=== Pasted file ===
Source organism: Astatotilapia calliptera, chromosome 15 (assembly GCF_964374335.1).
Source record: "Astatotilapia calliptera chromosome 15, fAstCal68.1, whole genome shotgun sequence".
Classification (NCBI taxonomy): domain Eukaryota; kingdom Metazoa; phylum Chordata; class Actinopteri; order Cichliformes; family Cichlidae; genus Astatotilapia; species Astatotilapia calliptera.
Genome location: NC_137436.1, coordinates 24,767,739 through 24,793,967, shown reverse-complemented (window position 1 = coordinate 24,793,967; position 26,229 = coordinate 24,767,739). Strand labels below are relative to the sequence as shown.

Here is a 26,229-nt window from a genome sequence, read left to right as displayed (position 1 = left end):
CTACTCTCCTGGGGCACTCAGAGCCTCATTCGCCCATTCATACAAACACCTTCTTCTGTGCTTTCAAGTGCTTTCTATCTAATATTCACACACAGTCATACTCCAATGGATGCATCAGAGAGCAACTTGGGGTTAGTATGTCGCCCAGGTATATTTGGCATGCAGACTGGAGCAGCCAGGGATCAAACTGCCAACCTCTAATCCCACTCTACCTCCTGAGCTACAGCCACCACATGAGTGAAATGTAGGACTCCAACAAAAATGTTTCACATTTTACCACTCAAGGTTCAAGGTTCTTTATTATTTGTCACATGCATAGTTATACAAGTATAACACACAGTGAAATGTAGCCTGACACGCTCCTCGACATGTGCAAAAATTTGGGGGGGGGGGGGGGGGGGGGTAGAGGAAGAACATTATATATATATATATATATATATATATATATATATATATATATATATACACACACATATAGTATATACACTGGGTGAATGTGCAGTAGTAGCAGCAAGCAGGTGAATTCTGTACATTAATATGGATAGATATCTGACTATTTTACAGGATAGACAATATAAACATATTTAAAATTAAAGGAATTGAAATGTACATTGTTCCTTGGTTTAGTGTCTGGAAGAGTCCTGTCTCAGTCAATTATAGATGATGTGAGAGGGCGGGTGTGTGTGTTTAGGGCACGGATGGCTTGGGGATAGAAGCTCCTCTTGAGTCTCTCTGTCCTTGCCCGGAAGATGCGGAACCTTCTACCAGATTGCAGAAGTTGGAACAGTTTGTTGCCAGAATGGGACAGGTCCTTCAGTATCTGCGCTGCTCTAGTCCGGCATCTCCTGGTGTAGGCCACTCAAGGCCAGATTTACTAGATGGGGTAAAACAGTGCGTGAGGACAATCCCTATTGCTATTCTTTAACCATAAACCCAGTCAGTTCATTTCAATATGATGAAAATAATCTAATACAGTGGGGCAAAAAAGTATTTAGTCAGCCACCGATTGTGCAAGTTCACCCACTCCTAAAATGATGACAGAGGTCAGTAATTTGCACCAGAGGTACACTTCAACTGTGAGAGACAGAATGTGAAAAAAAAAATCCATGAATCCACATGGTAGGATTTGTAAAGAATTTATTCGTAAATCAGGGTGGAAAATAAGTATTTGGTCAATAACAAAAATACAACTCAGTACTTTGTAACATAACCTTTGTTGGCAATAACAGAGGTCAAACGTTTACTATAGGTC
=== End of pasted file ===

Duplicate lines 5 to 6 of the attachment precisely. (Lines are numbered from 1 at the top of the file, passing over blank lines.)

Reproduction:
Here is a 26,229-nt window from a genome sequence, read left to right as displayed (position 1 = left end):
CTACTCTCCTGGGGCACTCAGAGCCTCATTCGCCCATTCATACAAACACCTTCTTCTGTGCTTTCAAGTGCTTTCTATCTAATATTCACACACAGTCATACTCCAATGGATGCATCAGAGAGCAACTTGGGGTTAGTATGTCGCCCAGGTATATTTGGCATGCAGACTGGAGCAGCCAGGGATCAAACTGCCAACCTCTAATCCCACTCTACCTCCTGAGCTACAGCCACCACATGAGTGAAATGTAGGACTCCAACAAAAATGTTTCACATTTTACCACTCAAGGTTCAAGGTTCTTTATTATTTGTCACATGCATAGTTATACAAGTATAACACACAGTGAAATGTAGCCTGACACGCTCCTCGACATGTGCAAAAATTTGGGGGGGGGGGGGGGGGGGGGTAGAGGAAGAACATTATATATATATATATATATATATATATATATATATATATATATATATACACACACATATAGTATATACACTGGGTGAATGTGCAGTAGTAGCAGCAAGCAGGTGAATTCTGTACATTAATATGGATAGATATCTGACTATTTTACAGGATAGACAATATAAACATATTTAAAATTAAAGGAATTGAAATGTACATTGTTCCTTGGTTTAGTGTCTGGAAGAGTCCTGTCTCAGTCAATTATAGATGATGTGAGAGGGCGGGTGTGTGTGTTTAGGGCACGGATGGCTTGGGGATAGAAGCTCCTCTTGAGTCTCTCTGTCCTTGCCCGGAAGATGCGGAACCTTCTACCAGATTGCAGAAGTTGGAACAGTTTGTTGCCAGAATGGGACAGGTCCTTCAGTATCTGCGCTGCTCTAGTCCGGCATCTCCTGGTGTAGGCCACTCAAGGCCAGATTTACTAGATGGGGTAAAACAGTGCGTGAGGACAATCCCTATTGCTATTCTTTAACCATAAACCCAGTCAGTTCATTTCAATATGATGAAAATAATCTAATACAGTGGGGCAAAAAAGTATTTAGTCAGCCACCGATTGTGCAAGTTCACCCACTCCTAAAATGATGACAGAGGTCAGTAATTTGCACCAGAGGTACACTTCAACTGTGAGAGACAGAATGTGAAAAAAAAAATCCATGAATCCACATGGTAGGATTTGTAAAGAATTTATTCGTAAATCAGGGTGGAAAATAAGTATTTGGTCAATAACAAAAATACAACTCAGTACTTTGTAACATAACCTTTGTTGGCAATAACAGAGGTCAAACGTTTACTATAGGTC